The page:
The ways in which companies amass, exploit, sell, share and sell to data brokers, the most intimate information about when we have our periods and don't have our periods who we're sleeping with, whether we orgasm, what adult videos we watch, forgive me, but this is the kinds of things that we're sharing and browsing and reading. All of that intimate information, the privacy torts just don't capture.

And in the United States we treat intimate data and its collection and sale as a consumer protection matter, which basically means we can collect and share and sell, so long as we don't lie about it, so long as we have some privacy policy hidden in some bottom of some web page, which basically, as Woody Hartzog will say, are anti-privacy policies. That's the reason why we're failing. We're failing ourselves, that without comprehensive data protection, without treating intimate privacy as a civil, which means that we would treat it as if we're the caretakers of it, individuals, companies, governments, that we've almost let technology run amok, and we have not brought the discipline,

The lessons of Warren and Brandeis have been lost. We almost need to bring them and re-understand them and reimagine them. And so that's why it's not that we didn't have the tools to think about it, we actually have lots of the tools to think about intimate privacy and why it mattered for autonomy, identity, for self-respect, social respect, for love, for equality. We have the tools, but law hasn't developed in the way that it ought to and I lay out a blueprint for how it should be protected.

Justin Hendrix:

You maybe slightly apologized, or maybe there's a warning there about content related to pornography or sexual detail. But in the book, I mean you go into some detail about pornography as advertising gold, intimate data as advertising gold, the data brokers that even specialize in our intimate life. I was struck by some stories that were novel to me at least even of women changing their address as a result of the invasion of information snatchers and photographers particularly you point out in China. But there are other examples as well.

Danielle Citron:

For the book, I interviewed 60 people from the United States, the UL, Australia, Israel, India and Iceland. So I got a broad picture and I work really closely with the South Korean digital sex crime information commissioner as well as other government actors including the UK reform commission on intimate image abuse. And so the story is very much a global story.

Misogyny is a thread that has cultural resonance society for society. So the ways in which when you go to a public bathroom in South Korea, it used to be that you'd have to bring a kit with you so that you'd fill in the holes in the bathroom and you'd wear a mask. This was before the pandemic, so you'd hide your face because it was hard. There were really no public bathrooms where there weren't hidden cameras that then would stream to the internet to sites that have very uncreative names like hidden cam or hidden camera.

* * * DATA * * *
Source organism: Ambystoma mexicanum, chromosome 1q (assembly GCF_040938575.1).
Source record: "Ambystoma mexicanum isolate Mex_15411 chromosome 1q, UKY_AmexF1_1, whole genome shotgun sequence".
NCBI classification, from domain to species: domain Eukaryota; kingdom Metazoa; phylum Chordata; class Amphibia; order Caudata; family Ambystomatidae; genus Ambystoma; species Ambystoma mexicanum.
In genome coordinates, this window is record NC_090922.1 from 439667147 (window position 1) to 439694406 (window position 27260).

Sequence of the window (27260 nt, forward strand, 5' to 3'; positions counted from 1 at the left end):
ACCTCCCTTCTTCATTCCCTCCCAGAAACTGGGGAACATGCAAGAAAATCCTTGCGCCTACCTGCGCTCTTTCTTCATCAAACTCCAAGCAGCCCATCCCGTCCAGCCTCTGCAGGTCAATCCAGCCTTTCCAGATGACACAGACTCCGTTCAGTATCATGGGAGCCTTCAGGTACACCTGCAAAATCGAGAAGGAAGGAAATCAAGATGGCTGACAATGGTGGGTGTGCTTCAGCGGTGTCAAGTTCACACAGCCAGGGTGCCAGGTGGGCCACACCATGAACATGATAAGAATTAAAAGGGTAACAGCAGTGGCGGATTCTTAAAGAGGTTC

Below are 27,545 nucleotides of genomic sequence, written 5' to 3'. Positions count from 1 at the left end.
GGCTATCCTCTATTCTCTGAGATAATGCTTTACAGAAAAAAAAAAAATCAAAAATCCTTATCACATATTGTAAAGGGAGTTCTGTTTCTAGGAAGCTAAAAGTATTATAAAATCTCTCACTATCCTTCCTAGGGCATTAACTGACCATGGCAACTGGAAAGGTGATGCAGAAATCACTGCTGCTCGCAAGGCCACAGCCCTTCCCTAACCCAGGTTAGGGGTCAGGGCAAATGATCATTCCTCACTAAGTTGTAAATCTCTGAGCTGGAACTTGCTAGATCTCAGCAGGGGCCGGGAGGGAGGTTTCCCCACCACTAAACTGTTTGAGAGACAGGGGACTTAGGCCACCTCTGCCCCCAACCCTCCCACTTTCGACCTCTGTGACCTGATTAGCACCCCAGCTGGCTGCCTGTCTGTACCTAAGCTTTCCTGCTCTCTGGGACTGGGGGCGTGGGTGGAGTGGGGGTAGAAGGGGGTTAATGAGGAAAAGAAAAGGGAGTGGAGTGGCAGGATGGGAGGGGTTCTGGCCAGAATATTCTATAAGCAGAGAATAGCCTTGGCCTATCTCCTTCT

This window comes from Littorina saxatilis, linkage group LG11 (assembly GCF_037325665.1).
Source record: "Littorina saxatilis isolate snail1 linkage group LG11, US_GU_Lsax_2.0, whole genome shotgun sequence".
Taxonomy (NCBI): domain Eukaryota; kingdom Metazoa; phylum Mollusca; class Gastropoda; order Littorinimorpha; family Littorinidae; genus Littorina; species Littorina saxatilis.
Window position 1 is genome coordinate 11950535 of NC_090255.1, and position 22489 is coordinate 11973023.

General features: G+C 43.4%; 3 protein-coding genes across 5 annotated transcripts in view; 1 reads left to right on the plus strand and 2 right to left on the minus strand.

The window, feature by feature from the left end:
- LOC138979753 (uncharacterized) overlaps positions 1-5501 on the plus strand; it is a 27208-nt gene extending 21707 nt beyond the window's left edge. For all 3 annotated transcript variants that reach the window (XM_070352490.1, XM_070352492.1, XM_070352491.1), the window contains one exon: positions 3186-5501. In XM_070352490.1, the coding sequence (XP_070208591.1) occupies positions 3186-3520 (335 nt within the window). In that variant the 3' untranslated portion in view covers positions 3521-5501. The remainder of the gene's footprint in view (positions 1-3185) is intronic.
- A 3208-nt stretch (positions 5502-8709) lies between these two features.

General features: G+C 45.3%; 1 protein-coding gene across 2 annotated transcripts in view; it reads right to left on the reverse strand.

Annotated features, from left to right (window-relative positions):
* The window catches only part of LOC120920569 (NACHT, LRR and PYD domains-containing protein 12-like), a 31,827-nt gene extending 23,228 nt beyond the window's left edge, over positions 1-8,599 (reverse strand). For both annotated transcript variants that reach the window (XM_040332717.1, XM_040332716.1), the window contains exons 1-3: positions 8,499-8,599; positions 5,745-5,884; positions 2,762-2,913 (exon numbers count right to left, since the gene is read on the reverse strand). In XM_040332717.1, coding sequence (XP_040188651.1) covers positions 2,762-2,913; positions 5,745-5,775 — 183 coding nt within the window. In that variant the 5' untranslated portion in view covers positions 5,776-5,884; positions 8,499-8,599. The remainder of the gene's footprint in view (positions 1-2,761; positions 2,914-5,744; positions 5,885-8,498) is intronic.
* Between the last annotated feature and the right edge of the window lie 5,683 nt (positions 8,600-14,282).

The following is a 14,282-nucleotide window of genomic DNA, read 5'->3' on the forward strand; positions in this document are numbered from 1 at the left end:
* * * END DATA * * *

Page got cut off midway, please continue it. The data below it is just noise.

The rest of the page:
That story of South Korea and they called it molka, kind of a jokey term for hidden camera before they changed the way they understood and described it. That story is the same story of Singapore, the upskirt, down blouse phenomenon sextortion. The video voyeurism and non-consensual taping and posting to the internet. All different kinds of intimate privacy violations are bread and butter of Japan. The term dick pic is often the term that we use in Japanese for the subway.

It's so common to receive an unwanted dick pic on the subway. In Japan, we refer to the term subway as dick pic. "Where are you going, dick pic?" Which you mean is the subway. It is the same story of the United States. It is the same story of Iceland. It's the same story of India and Israel. So in talking to so many women. The folks that I interviewed were predominantly female. They were predominantly sexual and gender minorities. When I talked to men, they were often gay men.

I interviewed women of color. Do you know what I'm saying? From all these different parts of the world, and the stories that resonate... So may I, Justin, describe an experience because I think it's really helpful to describe an experience that honestly will stand in for so many that I think can help our listeners and the folks engaged in our world and tech policy press understand. If you don't mind, I'm going to just-

Justin Hendrix:


Danielle Citron:

Okay. So Joan, and that's not her real name, it's a name that she chose for herself for this story. Joan was a recent graduate of law school and she was practicing at a firm and traveled for work. She had stayed in a hotel, when she returned, she received an email from someone who the email sender's name was notabadguy2 too. And the email had a link to a video and it said, "Watch. I won't share this with anyone else if you share more nudes with me in 24 hours."

So she watches it and it's a video of her from the hotel showering and urinating, going to the restroom. It's posted on PornHub. Embedded in the video is her full name. So she calls her favorite professor at law school who's one of my favorite people who calls me. I called Joan. I say, "Joan, you're not sending him... This is what we call an attempt at sextortion." I mean, she knew she wasn't going to send him anything but she was so rattled.

I said, "Let's figure out what happens in 24 hours. Let's see what happens. I've been through this movie before. Sometimes they do follow up on threats and sometimes they don't. So let's see." So in 24 hours the person made good on the threats, had mined all of her LinkedIn contacts and sent the video from a spoofed account that looked like it came from Joan. Because her LinkedIn contacts had her law school colleagues and her law firm colleagues, her partners, her associates, people she was working with.